The negative ads are gone, the hype has died and the election is (finally) over. The expected GOP wave indeed swept across the country, bringing Republican majorities in the U.S. House and in statehouses across the country.
Back in Colorado, however, the wave was muted. To be sure, Republicans picked up two congressional seats, the state House of Representatives and two statewide offices (treasurer and secretary of state).
But the biggest prizes — governor and U.S. Senate — stayed in Democratic hands. Democrats also managed to hold onto their majority in the state Senate.
So how did Colorado buck national trends? In a word, infrastructure: Democrats have it; Republicans don’t.
Since 2004, Democrats have been the beneficiaries of a network of coordinated nonprofit organizations that fulfill the functions once provided by political parties. This network expertly stitches together voter registration, opposition research, media outreach, social networking, political advocacy, and — most significantly — get-out-the-vote programs.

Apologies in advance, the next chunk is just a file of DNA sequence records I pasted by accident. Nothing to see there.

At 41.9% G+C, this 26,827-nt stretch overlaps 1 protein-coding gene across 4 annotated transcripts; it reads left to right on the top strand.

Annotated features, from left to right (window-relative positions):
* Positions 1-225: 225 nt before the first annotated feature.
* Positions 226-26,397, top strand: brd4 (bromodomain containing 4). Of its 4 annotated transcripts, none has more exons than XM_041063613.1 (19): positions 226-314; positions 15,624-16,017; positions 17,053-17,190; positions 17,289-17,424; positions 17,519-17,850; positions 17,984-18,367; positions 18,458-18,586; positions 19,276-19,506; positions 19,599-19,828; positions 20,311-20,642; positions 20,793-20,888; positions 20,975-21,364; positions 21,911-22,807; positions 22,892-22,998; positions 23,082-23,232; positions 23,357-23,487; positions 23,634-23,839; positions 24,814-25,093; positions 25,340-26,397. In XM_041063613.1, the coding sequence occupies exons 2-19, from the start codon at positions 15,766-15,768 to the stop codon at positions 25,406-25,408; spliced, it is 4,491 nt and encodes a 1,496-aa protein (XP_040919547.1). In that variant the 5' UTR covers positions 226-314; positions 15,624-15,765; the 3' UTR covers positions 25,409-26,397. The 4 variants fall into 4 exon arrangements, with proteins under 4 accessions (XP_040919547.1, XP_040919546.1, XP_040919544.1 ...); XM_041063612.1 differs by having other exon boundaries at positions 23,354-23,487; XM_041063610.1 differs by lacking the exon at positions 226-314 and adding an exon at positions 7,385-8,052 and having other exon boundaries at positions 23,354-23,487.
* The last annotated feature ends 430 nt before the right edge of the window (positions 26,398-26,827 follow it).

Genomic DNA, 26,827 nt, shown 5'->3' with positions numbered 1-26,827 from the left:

Republicans have plenty of TV ads, but when Election Day hits, Democratic walkers are the ones who fan out and knock on doors to turn out voters. The GOP relies on airwaves, Democrats on shoe leather.
This is how Colorado Democrats minimized their losses in a GOP wave year. They understand that after campaign finance reform, political parties can no longer be relied upon to provide the blocking and tackling necessary for widespread success. They have privatized political party functions to great effect.
Every year since 2004, GOP faithful have been saying, “Don’t worry — Republicans will catch up.” This year they came close. But not close enough.
Maybe in 2012.
Rob Witwer is a former member of the Colorado House of Representatives and co-author of the book, “The Blueprint: How the Democrats Won Colorado (and Why Republicans Everywhere Should Care).”